Sandra Fluke, Rush Limbaugh, Contraception, and Clashing Values

Quite often when I write a post, I get a nervous feeling: I'm about to write something that could potentially piss people off, both on the right and left ends of the spectrum. This is especially acute with such emotionally charged (in the US at least) issues as contraception in all its forms. The antidote to this, to some degree, is to remain respectful and fair, and that's just the solution to the problem, as I will now argue.

Sandra Fluke is a law student at Georgetown, a prestigious catholic university. She testified before Congress in support of mandating that insurance companies pay for contraception for women. In this case, I believe the contraception specifically in question was birth control pills. Her argument centered around the costs of birth control during a student's time in law school (up to $3,000 according to her estimate) and the fact that birth control pills can be used to treat other medical issues, such as ovarian cysts. This condition caused a fellow student of hers to lose an ovary, and the implication was that, had Georgetown been willing to fund birth control pills, she would not have had to suffer that loss. Fluke argued "It's not about church and state, it's about women's health."1

Rush Limbaugh attacked her on character grounds, saying that asking for others to pay her so she could have sex made her a "slut" and a "prostitute." Don't worry, I'm not about to defend him. Georgetown University President John DeGioia said it best when he called Limbaugh's remarks "misogynistic, vitriolic, and a misrepresentation of the position of our student."2

So where's the controversy? It's that I'm on the fence in this debate, though Obama has apparently already suggested the sensible thing in exempting religious organizations from the rule and putting the onus on insurance companies to offer free contraception.

The thing is: contraception can only cost $3,000 if you're using birth control pills. Why not use condoms? They'd be cheaper unless you're having a lot of sex. If you are, fine by me, but I also am not sure other people should help pay for condoms if you're using so many you can't afford them yourself. But this talk is bringing the debate dangerously toward Limbaugh's position, which is not at all what it's about. Let's bring it back to more likely condom use. One argument would be that condoms can break. Well, then use the morning after pill. Condom failure is really not an issue if women have access to the whole palette of contraceptive options, which they should, in my view. And there's another argument for condoms: only they can prevent the spread of most STDs. Birth control will not, so only using that is a risk to women's (and everyone's) health by itself.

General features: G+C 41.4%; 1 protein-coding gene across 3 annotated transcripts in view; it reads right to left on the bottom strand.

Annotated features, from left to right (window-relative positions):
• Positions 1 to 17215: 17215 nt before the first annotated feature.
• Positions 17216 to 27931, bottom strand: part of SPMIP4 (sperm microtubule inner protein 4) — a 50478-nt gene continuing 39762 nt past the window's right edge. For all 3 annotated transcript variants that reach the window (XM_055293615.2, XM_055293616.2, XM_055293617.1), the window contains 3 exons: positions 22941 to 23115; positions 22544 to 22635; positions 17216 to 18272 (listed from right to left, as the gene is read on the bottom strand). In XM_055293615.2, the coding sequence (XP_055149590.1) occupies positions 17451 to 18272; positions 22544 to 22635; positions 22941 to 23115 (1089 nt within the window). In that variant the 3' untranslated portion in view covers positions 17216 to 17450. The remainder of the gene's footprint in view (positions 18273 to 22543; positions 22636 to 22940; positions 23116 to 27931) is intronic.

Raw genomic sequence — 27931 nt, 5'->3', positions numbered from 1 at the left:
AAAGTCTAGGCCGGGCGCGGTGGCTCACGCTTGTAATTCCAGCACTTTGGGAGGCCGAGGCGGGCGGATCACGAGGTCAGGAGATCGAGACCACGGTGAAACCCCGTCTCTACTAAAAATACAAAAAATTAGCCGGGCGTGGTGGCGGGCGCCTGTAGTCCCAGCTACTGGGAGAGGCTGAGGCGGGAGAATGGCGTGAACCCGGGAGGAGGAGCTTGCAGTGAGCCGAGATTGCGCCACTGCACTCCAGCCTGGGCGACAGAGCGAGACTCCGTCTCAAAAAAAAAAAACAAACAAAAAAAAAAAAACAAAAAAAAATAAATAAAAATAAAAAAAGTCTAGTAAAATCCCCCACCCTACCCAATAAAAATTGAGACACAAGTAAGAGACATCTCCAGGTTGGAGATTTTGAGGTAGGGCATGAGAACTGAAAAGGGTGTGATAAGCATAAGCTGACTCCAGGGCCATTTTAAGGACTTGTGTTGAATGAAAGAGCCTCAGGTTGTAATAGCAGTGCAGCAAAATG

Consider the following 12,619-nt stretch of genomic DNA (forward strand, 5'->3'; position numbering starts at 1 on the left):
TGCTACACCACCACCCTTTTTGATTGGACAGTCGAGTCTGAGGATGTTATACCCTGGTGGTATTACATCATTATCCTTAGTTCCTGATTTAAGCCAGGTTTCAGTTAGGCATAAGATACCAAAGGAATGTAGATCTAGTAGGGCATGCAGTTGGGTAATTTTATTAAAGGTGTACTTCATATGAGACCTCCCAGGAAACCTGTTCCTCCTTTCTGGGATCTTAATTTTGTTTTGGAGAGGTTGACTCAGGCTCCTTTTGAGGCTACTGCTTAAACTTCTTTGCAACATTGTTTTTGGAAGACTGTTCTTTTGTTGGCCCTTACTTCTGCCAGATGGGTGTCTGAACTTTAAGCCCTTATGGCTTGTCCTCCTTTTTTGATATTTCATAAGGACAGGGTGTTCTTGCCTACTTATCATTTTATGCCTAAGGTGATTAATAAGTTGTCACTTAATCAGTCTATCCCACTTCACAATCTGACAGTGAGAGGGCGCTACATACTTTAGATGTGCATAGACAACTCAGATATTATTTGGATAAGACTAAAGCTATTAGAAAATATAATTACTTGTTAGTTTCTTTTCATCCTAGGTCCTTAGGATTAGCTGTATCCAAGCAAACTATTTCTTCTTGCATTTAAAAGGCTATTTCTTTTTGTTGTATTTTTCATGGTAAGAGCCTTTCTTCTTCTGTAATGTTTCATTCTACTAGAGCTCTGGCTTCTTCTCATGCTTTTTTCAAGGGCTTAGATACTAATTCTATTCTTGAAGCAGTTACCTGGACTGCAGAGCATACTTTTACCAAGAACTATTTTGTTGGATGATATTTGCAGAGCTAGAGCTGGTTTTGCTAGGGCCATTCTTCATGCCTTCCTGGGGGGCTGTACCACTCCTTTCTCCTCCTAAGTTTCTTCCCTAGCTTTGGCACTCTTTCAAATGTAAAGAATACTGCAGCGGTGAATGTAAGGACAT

There are other reasons for using birth control. Many may use it for health reasons (like for ovarian cysts). So be it, surely an exception for medical necessity ought not to be the vitriolic debate starter it is.

So what am I arguing? I am NOT arguing against birth control and certainly not against contraception in any of its forms. I AM arguing against mandating that all insurance companies must always pay for one of the more expensive forms of contraception whenever a woman wishes to have it: birth control pills. They might instead be required to cover funding for condoms... or not, they ought to be cheap enough and many organizations give them away for free. Birth control pills ought to be offered by insurance companies in cases of other medical necessity on the recommendation of a doctor.

What would this look like in practice? If you're a woman and want birth control pills, you would be free to choose an insurance provider who would pay for them (or buy them yourself, of course). If the plan is too expensive, you'd have two options: switch to condoms or convince your doctor you need them for health reasons. If you really do, then obviously that would be the route you should take, no questions asked. If you don't really need it for your health, I'd personally recommend the first choice because of my views on honesty.

In short: women should have a right to contraception and be free to choose whatever form of it they wish. However, it does not follow from that line that all forms of contraception must be made available free of charge, regardless of the relative merits and costs of other forms. In an age of rising health care costs and increasing government austerity, we should be looking at ways to save public money where this is feasible and does not cause undo harm. This seems like an okay area to do so. If only we could have a sane conversation about it...

As always, I welcome your comments. I actively encourage everyone to express whatever views they have, but please keep the discourse respectful and stick to the facts.

1: “Obama Calls Student Insulted by Talk Show Host.” Yahoo!, n.d.
2: “Obama Calls Student in Slut Slur.” BBC, March 2, 2012, sec. US & Canada.


  1. Does no one agree with Rush that
    Flack's reputation may be questionable?

    Doe no one care any longer about
    abstinence until marriage? What a
    coarse and depraved society ours has sadly become. No shame!(No personal
    discipline or self control--give in
    to all)


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